Realizing Improved Patient Care Through Human-Centered Design in the OR

Principal Investigator: Anjali Joseph, Ph.D., Clemson University, Clemson, SC
AHRQ Grant No: HS24380
Project Period: 09/30/15 - 09/29/19
Description: The overarching goal of the "Realizing Improved Patient Care Through Human-Centered Design in the OR" (RIPCHD.OR) Learning Lab is to develop an evidence-based framework and methodology for the design and operation of a general surgical operating room to improve safety.

The specific aims of this lab are to:

  1. Improve anesthesia-related care and safety in the OR by examining workstation design.
  2. Understand and improve traffic flow in the OR, such as placement of equipment.
  3. Incorporate modern technology into OR designs, by looking at OR design as a complete system..

RIPCHD.OR uses a multidisciplinary human-centered approach that incorporates evidence-based design, human factors, and systems engineering principles. The design, process, and technology solutions that emerge from this learning lab will be implemented and tested in the new Medical University of South Carolina Ambulatory Surgery Center in Charleston, SC.

The Institute for the Design of Environments Aligned for Patient Safety

Principal Investigator: Susan Moffatt-Bruce, M.D., Ohio State University, Columbus, OH
AHRQ Grant No: HS24379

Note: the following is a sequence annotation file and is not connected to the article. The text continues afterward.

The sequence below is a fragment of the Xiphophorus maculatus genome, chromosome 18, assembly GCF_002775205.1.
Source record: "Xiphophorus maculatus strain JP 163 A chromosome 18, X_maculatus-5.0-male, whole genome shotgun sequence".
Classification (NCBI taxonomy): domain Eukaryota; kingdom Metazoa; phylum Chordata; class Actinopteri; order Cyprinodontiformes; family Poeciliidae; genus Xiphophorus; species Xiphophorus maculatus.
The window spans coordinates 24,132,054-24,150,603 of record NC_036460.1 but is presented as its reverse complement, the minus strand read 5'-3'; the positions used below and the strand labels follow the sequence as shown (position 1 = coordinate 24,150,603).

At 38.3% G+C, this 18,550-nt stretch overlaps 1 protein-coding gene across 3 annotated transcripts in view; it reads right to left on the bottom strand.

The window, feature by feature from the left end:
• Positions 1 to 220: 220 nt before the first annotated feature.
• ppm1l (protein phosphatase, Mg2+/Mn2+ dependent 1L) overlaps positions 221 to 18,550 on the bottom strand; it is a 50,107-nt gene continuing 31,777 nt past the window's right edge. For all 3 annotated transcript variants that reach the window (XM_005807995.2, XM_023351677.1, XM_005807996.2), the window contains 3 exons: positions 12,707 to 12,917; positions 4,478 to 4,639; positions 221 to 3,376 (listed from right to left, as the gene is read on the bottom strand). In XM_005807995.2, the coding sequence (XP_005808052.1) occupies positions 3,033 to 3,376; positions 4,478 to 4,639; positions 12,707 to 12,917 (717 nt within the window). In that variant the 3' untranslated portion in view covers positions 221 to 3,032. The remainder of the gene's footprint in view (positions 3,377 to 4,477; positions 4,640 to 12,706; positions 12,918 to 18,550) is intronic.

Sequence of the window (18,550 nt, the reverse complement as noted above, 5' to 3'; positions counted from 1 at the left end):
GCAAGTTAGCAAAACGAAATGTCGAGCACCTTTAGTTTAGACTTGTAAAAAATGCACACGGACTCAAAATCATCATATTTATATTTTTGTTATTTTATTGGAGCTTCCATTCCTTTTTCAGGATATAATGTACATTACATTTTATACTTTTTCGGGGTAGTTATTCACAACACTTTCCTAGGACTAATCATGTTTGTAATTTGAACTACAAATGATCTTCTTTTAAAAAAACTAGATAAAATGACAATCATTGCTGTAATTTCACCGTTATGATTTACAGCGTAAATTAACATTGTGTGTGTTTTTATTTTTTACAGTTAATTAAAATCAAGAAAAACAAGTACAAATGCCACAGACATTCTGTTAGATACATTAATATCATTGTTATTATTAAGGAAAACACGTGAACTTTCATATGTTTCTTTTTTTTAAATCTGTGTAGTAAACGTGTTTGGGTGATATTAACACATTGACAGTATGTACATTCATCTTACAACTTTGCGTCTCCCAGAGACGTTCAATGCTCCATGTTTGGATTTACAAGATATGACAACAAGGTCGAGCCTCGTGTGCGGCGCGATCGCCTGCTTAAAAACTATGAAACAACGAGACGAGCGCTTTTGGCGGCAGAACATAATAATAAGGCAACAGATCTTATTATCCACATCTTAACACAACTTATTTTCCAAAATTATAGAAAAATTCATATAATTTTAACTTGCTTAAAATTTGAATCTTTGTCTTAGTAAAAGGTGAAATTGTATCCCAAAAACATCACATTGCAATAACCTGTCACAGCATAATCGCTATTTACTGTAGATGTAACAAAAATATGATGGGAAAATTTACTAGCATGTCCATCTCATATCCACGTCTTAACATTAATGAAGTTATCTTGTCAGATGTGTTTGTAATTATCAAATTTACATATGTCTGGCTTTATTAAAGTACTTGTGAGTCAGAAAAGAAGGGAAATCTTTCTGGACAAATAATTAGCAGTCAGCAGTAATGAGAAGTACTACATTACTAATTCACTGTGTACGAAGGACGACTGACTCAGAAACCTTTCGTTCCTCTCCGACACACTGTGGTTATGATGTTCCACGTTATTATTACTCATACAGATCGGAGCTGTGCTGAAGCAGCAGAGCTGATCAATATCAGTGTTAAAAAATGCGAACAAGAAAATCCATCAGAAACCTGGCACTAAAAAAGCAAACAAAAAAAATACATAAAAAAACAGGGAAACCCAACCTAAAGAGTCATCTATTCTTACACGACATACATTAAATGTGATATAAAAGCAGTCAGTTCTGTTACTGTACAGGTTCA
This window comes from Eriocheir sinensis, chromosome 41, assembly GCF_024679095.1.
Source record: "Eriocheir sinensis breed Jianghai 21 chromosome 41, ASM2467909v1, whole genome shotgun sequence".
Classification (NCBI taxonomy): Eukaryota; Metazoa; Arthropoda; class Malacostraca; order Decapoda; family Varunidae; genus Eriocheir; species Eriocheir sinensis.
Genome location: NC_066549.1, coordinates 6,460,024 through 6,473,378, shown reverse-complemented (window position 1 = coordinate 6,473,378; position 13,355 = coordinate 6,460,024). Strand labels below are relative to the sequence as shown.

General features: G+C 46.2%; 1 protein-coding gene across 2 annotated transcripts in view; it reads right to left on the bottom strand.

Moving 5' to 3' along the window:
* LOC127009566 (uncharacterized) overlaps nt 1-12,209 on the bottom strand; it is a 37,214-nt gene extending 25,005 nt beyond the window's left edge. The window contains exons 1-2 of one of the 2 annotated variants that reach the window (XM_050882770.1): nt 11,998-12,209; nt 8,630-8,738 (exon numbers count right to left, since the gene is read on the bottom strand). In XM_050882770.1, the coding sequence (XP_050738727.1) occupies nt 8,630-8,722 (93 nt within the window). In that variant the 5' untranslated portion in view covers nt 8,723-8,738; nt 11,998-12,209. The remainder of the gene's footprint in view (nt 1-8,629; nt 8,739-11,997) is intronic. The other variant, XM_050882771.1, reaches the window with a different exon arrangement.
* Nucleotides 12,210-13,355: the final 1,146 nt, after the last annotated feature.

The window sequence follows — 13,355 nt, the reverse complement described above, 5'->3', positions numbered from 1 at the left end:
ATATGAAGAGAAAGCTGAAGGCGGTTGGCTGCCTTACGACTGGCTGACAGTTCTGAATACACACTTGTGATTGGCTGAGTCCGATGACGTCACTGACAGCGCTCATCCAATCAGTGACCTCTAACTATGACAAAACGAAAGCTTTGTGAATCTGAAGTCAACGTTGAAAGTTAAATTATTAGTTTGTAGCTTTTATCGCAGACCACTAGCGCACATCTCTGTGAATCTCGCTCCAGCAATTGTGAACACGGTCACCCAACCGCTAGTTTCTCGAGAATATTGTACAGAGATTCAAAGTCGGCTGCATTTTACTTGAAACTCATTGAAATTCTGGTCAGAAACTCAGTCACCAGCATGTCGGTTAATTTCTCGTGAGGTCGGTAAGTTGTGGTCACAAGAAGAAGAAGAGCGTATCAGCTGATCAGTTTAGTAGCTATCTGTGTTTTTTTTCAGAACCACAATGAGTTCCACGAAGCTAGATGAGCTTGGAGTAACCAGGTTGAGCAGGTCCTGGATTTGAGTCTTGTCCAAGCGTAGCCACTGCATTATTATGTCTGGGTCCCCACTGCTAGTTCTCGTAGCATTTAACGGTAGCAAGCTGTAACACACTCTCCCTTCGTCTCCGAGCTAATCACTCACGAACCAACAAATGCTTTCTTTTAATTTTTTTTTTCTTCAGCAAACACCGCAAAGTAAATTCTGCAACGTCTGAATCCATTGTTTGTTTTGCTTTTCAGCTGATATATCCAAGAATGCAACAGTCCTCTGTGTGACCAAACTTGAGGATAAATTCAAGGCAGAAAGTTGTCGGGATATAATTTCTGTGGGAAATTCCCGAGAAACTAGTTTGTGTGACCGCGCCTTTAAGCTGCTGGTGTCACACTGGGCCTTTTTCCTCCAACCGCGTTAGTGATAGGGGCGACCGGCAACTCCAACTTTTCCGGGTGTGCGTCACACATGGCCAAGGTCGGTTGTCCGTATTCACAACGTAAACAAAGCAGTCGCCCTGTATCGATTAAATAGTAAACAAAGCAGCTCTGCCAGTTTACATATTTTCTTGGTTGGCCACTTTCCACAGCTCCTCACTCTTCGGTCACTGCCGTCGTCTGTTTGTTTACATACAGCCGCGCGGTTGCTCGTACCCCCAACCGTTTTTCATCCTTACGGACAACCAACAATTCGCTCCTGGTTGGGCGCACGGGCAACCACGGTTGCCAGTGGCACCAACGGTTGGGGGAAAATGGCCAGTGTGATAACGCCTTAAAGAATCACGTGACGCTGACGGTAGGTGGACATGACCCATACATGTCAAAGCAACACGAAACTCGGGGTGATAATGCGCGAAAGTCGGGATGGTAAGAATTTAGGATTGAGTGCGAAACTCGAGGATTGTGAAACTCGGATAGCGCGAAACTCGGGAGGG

Project Period: 09/30/15 - 09/29/19
Description: The goal of the Institute for the Design of Environments Aligned for Patient Safety (IDEA4PS) is to develop an institute to improve workflows and information transfers in the health care environment.

The learning lab aims to:

  1. Explore how cardiac alarms affect health care provider decision making..
  2. Conduct surveillance of health care-acquired infections in real time.
  3. Implement and evaluate secure messaging in electronic health records.

This learning lab integrates system engineering, design, human factors, organizational behavior, evaluation, and data analysis to explore the way feedback of information is incorporated into the adaptation of work systems to enhance patient safety. The intent is to frame how all kinds of data, both those currently collected and newly acquired, are leveraged to actionable information and linked to patient outcomes.

Transdisciplinary Learning Lab to Eliminate Patient Harm and Reduce Waste

Principal Investigator: Peter Pronovost, M.D., Johns Hopkins University, Baltimore, MD
AHRQ Grant No: HS23553
Project Period: 09/30/14 - 09/29/18
Description: The goal of the Johns Hopkins Armstrong Institute Learning Lab is to use systems engineering methods to partner with patients, patients' families, and others to eliminate preventable harm, optimize patient outcomes and experience, and reduce waste in health care.

Their aims are to:

  1. Develop high-level design requirements for an Ideal ICU, using design thinking and system engineering methods.
  2. Leverage open-application programming interfaces to engineer interoperability between EHRs and infusion pumps.
  3. Develop and implement an indicator of unit-level stress in an engineered care system to predict and mitigate risk.

Their program plan incorporates design thinking and systems engineering, using a model the Johns Hopkins University's Applied Physics Lab team developed for the U.S. Navy's submarine force. This provides health care with a model for systematically envisioning and iterating a broad system objective and the necessary component activities required to realize that objective.